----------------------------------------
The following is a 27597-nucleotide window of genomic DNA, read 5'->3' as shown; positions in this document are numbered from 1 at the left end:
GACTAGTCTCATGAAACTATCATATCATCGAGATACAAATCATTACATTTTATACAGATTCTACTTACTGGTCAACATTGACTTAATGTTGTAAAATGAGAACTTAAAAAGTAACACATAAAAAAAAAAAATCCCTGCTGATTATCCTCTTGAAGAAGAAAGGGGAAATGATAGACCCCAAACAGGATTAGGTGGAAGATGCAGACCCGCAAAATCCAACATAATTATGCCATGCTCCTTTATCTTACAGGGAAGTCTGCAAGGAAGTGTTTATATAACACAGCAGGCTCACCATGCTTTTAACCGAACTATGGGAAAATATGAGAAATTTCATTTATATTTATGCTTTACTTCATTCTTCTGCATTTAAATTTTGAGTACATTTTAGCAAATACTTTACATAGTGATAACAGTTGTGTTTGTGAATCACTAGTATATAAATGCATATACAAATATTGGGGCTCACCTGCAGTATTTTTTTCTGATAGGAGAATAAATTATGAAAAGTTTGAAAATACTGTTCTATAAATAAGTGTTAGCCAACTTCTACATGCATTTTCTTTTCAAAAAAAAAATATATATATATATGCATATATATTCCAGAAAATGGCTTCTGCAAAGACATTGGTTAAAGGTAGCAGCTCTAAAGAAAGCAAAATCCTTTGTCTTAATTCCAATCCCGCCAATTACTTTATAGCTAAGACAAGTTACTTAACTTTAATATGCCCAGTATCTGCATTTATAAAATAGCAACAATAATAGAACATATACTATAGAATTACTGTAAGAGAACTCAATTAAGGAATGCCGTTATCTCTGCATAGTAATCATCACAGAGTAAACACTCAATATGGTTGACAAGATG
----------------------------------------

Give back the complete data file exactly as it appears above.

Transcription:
The following is a 27597-nucleotide window of genomic DNA, read 5'->3' as shown; positions in this document are numbered from 1 at the left end:
GACTAGTCTCATGAAACTATCATATCATCGAGATACAAATCATTACATTTTATACAGATTCTACTTACTGGTCAACATTGACTTAATGTTGTAAAATGAGAACTTAAAAAGTAACACATAAAAAAAAAAAATCCCTGCTGATTATCCTCTTGAAGAAGAAAGGGGAAATGATAGACCCCAAACAGGATTAGGTGGAAGATGCAGACCCGCAAAATCCAACATAATTATGCCATGCTCCTTTATCTTACAGGGAAGTCTGCAAGGAAGTGTTTATATAACACAGCAGGCTCACCATGCTTTTAACCGAACTATGGGAAAATATGAGAAATTTCATTTATATTTATGCTTTACTTCATTCTTCTGCATTTAAATTTTGAGTACATTTTAGCAAATACTTTACATAGTGATAACAGTTGTGTTTGTGAATCACTAGTATATAAATGCATATACAAATATTGGGGCTCACCTGCAGTATTTTTTTCTGATAGGAGAATAAATTATGAAAAGTTTGAAAATACTGTTCTATAAATAAGTGTTAGCCAACTTCTACATGCATTTTCTTTTCAAAAAAAAAATATATATATATATGCATATATATTCCAGAAAATGGCTTCTGCAAAGACATTGGTTAAAGGTAGCAGCTCTAAAGAAAGCAAAATCCTTTGTCTTAATTCCAATCCCGCCAATTACTTTATAGCTAAGACAAGTTACTTAACTTTAATATGCCCAGTATCTGCATTTATAAAATAGCAACAATAATAGAACATATACTATAGAATTACTGTAAGAGAACTCAATTAAGGAATGCCGTTATCTCTGCATAGTAATCATCACAGAGTAAACACTCAATATGGTTGACAAGATG